Република Србија (Republika Srbija) - the official name is Republic of Serbia. Serbia is by some people still associated with Југославија (Yugoslavia). Serbia includes two autonomous districts: The Kosovo in the south, which is under UN administration by now, and the Vojvodina in the north of Serbia. However, the autonomous status of the Vojvodina was abolished some years ago. This website is exclusively about the Republika Srbija - the Serbian Republic - which should not be confused with Republika Srpska (one of the two entities in →Bosnia-Hercegovina). Note that information about Montenegro is on a different page: →Montenegro.
Area & Population
|Clickable Map of Serbia|
Serbia covers an area of 88,361 km² (same as Scotland).
The population is around 9.4 million* (2003). Serbia without the Kosovo has around 7.5 million people (official figure).
The population of Serbia is rather mixed. Official figures for Serbia excl. the →Kosovo are as followed: Serbians: 83%, Hungarians: 4%, Bosniaks: 2%. The rest (more than 10%) are Montenegrins, Roma, Croatians, Slovenians, Albanians, Romanians etc. (according to a census in 2002).
65% are Serbian-Orthodox, 19% Moslems (mainly in the Kosovo), 4% Roman-Catholic, 1% Protestants, 11% others
GMT +01 hr (Central Europe Time), with daylight-saving time (+1 hour) in summer.
Serbian. Until the 1990ies, the language was referred to as Serbo-Croatian, but now it's regarded as a single language. In contradiction to →Croatian, the Cyrillic script is used in Serbia and Montenegro. Serbian as well as Croatian belong to the South Slavic language group. Serbian is also used in wide parts of →Bosnia. Serbian and Croatian are indeed quite familiar, but there are characteristic differences in vocabulary, pronunciation and partially even in grammar. To give an example, a long Serbian [e] is often pronounced [ije] (pron: iye) in Croatian. Hence, the Serbian word [ reka ] (=river) becomes [ rijeka ] in Croatian. On the other hand, a short Serbian [ e ] is sometimes pronounced [ je ] in Croatian. Serbian uses most of the Cyrillic letters you will also find in Russian, but there are several exceptions:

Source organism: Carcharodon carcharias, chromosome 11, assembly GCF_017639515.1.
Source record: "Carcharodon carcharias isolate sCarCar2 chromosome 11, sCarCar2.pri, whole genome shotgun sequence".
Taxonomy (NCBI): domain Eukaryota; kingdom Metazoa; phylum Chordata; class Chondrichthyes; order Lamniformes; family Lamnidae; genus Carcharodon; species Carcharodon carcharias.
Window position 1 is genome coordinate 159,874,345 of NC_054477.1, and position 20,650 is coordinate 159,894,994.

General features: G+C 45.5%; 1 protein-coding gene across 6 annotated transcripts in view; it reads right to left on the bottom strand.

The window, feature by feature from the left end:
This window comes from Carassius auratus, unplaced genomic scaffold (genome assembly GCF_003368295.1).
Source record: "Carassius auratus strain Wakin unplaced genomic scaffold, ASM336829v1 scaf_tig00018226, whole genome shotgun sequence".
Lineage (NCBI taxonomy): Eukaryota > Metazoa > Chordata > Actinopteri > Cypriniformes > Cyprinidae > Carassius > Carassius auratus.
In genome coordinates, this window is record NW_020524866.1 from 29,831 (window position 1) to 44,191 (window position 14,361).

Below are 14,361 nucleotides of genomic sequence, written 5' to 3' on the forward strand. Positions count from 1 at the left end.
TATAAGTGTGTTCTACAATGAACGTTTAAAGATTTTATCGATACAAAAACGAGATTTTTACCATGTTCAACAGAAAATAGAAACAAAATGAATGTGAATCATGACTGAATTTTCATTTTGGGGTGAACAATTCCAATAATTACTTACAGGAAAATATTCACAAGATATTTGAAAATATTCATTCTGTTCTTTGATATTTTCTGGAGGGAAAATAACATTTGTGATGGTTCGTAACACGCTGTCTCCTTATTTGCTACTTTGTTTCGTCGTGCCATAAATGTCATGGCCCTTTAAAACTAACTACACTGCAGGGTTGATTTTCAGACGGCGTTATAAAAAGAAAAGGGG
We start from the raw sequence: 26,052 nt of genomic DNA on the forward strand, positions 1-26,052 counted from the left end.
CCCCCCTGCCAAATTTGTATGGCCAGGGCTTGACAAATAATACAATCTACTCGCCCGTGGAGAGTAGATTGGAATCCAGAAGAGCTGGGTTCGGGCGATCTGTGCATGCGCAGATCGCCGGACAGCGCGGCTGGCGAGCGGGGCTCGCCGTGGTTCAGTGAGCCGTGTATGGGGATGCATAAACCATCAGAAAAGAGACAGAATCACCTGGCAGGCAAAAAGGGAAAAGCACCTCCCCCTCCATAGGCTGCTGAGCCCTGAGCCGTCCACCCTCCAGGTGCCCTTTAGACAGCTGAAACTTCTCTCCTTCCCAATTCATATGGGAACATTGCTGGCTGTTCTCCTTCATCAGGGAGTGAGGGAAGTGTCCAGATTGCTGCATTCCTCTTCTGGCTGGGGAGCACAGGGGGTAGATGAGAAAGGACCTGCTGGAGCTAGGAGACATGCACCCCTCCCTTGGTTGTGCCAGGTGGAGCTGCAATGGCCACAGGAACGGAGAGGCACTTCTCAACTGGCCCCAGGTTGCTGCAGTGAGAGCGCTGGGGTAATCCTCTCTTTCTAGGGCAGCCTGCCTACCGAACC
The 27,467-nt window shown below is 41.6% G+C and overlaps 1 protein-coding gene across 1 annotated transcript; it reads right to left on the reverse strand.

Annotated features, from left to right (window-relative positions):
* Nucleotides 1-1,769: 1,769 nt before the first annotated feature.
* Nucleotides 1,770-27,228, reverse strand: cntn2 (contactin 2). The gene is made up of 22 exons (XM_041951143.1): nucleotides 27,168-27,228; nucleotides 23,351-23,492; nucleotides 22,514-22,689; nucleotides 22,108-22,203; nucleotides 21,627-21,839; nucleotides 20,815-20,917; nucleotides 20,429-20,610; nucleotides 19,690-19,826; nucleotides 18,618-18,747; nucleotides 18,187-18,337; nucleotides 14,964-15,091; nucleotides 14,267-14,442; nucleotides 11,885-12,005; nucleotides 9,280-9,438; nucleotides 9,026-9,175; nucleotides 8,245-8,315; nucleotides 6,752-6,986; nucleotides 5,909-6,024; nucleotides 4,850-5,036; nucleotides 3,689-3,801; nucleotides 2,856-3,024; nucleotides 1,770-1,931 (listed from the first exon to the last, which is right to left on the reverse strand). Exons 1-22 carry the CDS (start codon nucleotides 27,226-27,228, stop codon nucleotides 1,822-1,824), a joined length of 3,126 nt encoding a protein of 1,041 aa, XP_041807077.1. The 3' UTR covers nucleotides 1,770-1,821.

- Ђ ( ђ ) Close to [ dsh ] (phon: ɟ ), read as the [ du ] in [ education ] (but softer). In Latin script, this letter is written Đ ( đ ).
- J ( j ) Not very commmon in Slavic alphabets. Pronounced as the [ y ] (phon: j) in [ yes ].
- Љ ( љ ) A mixture of 'L' and the 'soft sign', pronounced as the [ li ] (phon: lj) in [ million ].
- Њ ( њ ) A mixture of 'N' and the 'soft sign', spoken as the [ ny/ñ ] (phon: nj) in [ cañon/canyon ].
- Ћ ( ћ ) is close to the [ tch ] (phon: ɕ ) in [ kitchen]. In Latin script this letter is written Ć ( ć ).
Because of these 'special' characters, some other typical Cyrillic letters are not used in Serbian and/or substituted by other letters, as there are я → ja (ya), ю → jy (yu), щ (shtch, not existent), ъ (hard sign, not used) and ь → ђ, њ, љ. A basic knowledge of Russian for example is very helpful, although some important words are completely different: 'Thank you' for example is [ спасибо = spasibo ] in Russian, [ благодарам = blagodaram ] in Macedonian but [ хвала = hvala ] in Serbian.
For a table with the most important words in Macedonian and other Slavic languages please →click here.. Anyway, it's not so problematic to get by in English and even in German (chances are higher to meet someone speaking the latter).
Before Second World War, Serbian used only cyrilic. After WW2, comunists was introduced latin letters to Serbian in order to decrease difference between Serbia and Croatia and today latin letters are dominant in Serbia, esspecially in the north of Serbia.
Posted by Serbia on December 24, 2009 02:57